After due consultation of all stakeholders and detailed analysis of the different options to implement the destination principle, the Commission opted for taxation rules according to which, for intra-Union cross-border supplies of goods, the supplier would charge the VAT to his customer at the rate of the Member State of arrival of the goods. The VAT would be declared and paid in the Member State where the supplier is established via a one-stop-shop mechanism. However, during the first step of the definitive VAT system and as an exception to this general principle, if the customer is certified as a compliant business by its tax administration (a possibility also opened to SMEs), this customer would continue to be liable for the VAT on goods purchased from other Member States as is currently the case.
Additionally, Council conclusions and discussions with the Member States and other stakeholders on the VAT Action Plan showed a need to introduce certain short-term improvements to the current VAT system (“quick fixes”). Those four quick fixes are proposed this year together with the legal cornerstones of the definitive VAT system (sub-step 1 below). A proposal in 2018 (sub-step 2 below) will further provide detailed technical provisions for the actual implementation of the first step of the definitive VAT system.
First sub-step: the October 2017 definitive VAT system package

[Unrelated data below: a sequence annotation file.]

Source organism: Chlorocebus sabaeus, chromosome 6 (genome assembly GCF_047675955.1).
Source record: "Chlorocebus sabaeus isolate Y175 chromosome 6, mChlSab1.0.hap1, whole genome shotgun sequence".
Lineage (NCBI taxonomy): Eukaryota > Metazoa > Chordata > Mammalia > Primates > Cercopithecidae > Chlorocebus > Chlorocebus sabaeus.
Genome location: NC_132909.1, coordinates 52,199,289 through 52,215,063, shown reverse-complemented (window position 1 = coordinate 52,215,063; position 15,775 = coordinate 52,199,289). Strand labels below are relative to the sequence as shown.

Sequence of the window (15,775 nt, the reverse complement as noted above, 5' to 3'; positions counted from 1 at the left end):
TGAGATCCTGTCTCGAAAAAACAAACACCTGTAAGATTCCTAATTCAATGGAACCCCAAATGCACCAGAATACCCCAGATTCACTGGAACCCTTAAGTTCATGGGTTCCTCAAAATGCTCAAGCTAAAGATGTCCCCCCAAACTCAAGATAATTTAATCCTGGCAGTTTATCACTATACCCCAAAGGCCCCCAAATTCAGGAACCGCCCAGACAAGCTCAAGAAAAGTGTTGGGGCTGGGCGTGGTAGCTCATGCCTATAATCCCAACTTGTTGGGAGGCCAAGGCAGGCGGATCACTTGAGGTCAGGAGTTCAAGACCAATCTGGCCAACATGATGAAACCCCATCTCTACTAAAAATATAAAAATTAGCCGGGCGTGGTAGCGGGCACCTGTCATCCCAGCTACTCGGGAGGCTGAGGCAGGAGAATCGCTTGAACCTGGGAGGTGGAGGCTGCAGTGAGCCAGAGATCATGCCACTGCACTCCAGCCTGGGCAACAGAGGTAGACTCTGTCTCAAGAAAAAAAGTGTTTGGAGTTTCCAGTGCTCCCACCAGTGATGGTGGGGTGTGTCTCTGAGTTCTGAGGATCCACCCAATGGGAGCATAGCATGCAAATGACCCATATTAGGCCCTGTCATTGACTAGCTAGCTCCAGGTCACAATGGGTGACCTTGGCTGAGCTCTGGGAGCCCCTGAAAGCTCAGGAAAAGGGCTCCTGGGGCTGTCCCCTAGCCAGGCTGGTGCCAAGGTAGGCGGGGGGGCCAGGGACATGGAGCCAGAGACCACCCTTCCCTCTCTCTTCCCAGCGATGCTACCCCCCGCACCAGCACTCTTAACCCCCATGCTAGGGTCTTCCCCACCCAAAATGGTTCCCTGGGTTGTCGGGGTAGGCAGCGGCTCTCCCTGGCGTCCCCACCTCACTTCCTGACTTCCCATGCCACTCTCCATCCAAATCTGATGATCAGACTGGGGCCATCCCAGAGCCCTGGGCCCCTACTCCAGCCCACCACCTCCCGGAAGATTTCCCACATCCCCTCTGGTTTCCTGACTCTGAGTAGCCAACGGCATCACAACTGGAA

The October 2017 definitive VAT system package consists of the following three pieces of legislation:
A] A proposal for a Directive amending the VAT Directive
The proposal introduces the following:
a) The notion of certified taxable person, modelled on the existing concept of authorised economic operator in the field of customs. The concept of certified taxable person allows for an attestation that a particular business can globally be considered to be a reliable taxpayer. Certified taxable persons would benefit from certain simplifications. The proposal lays down the criteria to be fulfilled in order to be granted the certified taxable person status, the cases of exclusion, the Member State competent to grant and withdraw the certified taxable person status, the right of taxable persons to appeal against administrative decisions on this matter and the obligation of mutual recognition by Member States.
b) Three “quick fixes” requested by the Council, namely:
- simplification and harmonisation of rules regarding call-off stock arrangements;
- recognition of the VAT identification number of the customer as a substantive condition in order to exempt from VAT an intra-Community supply of goods;
- simplification of rules in order to ensure legal certainty regarding chain transactions.
Those “quick fixes” would only be available to certified taxable persons (except the “VAT number quick fix” which, by its own nature, cannot be so restricted).